Time’s ripe for small caps to up the investor relations ante
In an environment of volatility and uncertainty, small caps can ill afford to undersell or miscommunicate their story.
The question of ‘what keeps you up at night?’ tends to appear in the Q&A segment of almost every investor call for ASX-listed small cap companies.
While the typical small cap CEO is quick to dismiss the question and assure the market of uninterrupted sleep, advancing economic pressures suggest a very different reality.
Of the 1,800+ listed companies outside the ASX 300, a large number of directors are navigating the challenge of valuation plunges, cooling liquidity and a barren market for raising capital.
Interest rate rises and political instability have led to a plummet in valuations. Small caps have been hit hardest, with a 15.3 percent year-on-year drop on average. Sectors with a relatively high number of small caps have fared even worse with tech stocks, for example, having seen more than a quarter of their market value vaporised in 12 months.
Poor market confidence has also led investors to tighten their purse strings, drying up the equity capital pool. The Australian Financial Review is reporting a collapse in upcoming IPOs, with just $121 million in floats expected in the coming months. Last year, this same figure was more than ten times higher at $1.25 billion.
Competition has become fierce for small companies relying on equity capital to survive, and existing shareholders are questioning their long-term loyalty.
In this environment, effective investor communication has never been more important. The difference between surviving or perishing could lie in an investor relations strategy that clearly communicates the path to creating long-term shareholder value. Without effective investor relations, companies risk cutting themselves from capital financing options and self-sabotaging their long-term growth.
To avoid pain in these turbulent conditions, Australia’s small listed companies need to double-down on their investor relations strategy based on two critical components:
Establish a narrative that earns and sustains investor confidence
Done well, investor relations can positively influence a company’s market cap, share price and liquidity. The best investor relations strategies ensure every opportunity is taken to achieve this.
It’s not about companies seeking to ’hype’ their share price. Rather, a well-crafted story that lays out every single truth can help the market understand and price-in value where it would otherwise be underestimated or unknown.
Material news aside, too many small companies are now missing opportunities to share positive information snippets and commentary, leaving investors to effectively guess their way through an assessment of a company’s long-term value. Every one of the dozens of listed companies I’ve worked with has an innovative product, a large global market opportunity, a highly experienced Board and management. Every day, exciting initiatives are created within the company’s walls that have the potential to contribute to long-term growth. Yet, so many companies self-sabotage by sharing only the bare minimum, leaving the market to speculate on the big picture.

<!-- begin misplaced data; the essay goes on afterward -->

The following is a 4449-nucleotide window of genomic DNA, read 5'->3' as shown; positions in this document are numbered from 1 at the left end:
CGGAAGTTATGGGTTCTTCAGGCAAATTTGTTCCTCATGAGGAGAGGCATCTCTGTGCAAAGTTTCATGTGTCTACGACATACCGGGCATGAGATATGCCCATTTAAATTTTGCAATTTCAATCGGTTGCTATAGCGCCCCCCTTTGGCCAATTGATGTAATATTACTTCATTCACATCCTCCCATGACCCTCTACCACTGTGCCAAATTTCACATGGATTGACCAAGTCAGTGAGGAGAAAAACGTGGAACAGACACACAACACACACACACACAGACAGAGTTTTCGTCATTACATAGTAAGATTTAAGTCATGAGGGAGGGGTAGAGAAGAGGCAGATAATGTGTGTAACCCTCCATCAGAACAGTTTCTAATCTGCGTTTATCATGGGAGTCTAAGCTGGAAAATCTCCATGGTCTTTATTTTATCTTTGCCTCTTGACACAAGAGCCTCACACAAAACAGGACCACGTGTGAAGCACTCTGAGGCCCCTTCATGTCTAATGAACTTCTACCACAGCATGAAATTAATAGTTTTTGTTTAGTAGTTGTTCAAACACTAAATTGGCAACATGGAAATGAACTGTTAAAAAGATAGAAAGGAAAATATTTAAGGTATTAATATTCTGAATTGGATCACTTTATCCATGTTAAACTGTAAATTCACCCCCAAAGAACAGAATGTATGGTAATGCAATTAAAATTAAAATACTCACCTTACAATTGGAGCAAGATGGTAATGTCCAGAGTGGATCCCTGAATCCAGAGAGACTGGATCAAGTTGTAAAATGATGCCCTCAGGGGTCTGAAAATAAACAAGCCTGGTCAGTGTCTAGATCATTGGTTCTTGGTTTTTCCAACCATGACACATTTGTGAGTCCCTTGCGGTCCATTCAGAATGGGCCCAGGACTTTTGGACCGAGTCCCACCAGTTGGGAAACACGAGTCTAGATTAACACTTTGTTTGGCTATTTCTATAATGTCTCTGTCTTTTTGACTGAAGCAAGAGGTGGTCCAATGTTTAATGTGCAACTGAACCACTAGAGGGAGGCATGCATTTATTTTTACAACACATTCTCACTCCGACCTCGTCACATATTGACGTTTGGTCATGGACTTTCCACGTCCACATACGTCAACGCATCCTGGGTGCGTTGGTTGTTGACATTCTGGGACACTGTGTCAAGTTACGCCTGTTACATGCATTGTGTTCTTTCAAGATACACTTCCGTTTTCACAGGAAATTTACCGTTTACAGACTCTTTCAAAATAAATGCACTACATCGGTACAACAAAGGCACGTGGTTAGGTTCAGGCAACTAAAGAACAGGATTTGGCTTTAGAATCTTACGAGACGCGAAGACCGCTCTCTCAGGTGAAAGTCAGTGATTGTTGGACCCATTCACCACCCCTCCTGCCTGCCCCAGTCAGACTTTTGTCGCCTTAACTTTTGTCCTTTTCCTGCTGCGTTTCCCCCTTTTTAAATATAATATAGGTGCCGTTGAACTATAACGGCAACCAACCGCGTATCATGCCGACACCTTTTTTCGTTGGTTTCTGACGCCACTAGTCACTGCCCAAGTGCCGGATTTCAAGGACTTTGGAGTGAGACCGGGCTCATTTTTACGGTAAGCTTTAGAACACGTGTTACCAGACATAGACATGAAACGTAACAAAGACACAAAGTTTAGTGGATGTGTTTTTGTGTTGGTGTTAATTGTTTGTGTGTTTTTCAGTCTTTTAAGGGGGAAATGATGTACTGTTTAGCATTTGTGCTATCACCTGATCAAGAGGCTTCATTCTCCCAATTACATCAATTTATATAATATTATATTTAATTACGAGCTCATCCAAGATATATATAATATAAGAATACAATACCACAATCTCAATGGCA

A strategic approach to crafting a clear investor narrative can help companies stay competitive and ensure investors, current and prospective, have an accurate picture of the value that an organisation is capable of producing.
Time to look beyond the ASX-mandated PDF
In an age where information is everything, surely the time-honoured PDF has had its day when it comes to small caps selling their story to a highly-discerning investor base.
Under continuous disclosure law, ASX-listed companies must disclose material news in a timely manner using the PDF format. For many smaller listed companies, this requirement has led them to an unhealthy reliance on this format as their only storytelling medium. It must be said… in 2022, the PDF is looking decidedly stale, if not outdated.
Since its introduction in 1993, the PDF format has barely changed. For iPhone and Android readers, its pages, structured like A4 paper, make for a bad user experience.
Australians have moved beyond the PDF to richer mediums for information consumption. We consume 100 minutes of video per day and 37 percent of us regularly obtain information from podcasts. Listed companies relying solely on the PDF to present their value proposition invariably miss opportunities and leave emerging market segments in the dark.
With an investor relations strategy that pairs ASX-mandated PDF announcements with rich video commentary, podcast episodes, LinkedIn leadership, webinars and media appearances, companies give themselves the greatest chance of communicating fair value in a competitive and volatile market. This can go a long way in a time of need.
Indeed, with an effective investor relations strategy, companies can rise above the competition to earn investor confidence in their value, build a supportive share register, and give themselves the best chance to prosper over the long term.
Sam Sinclair is a senior adviser at Six O’Clock Advisory.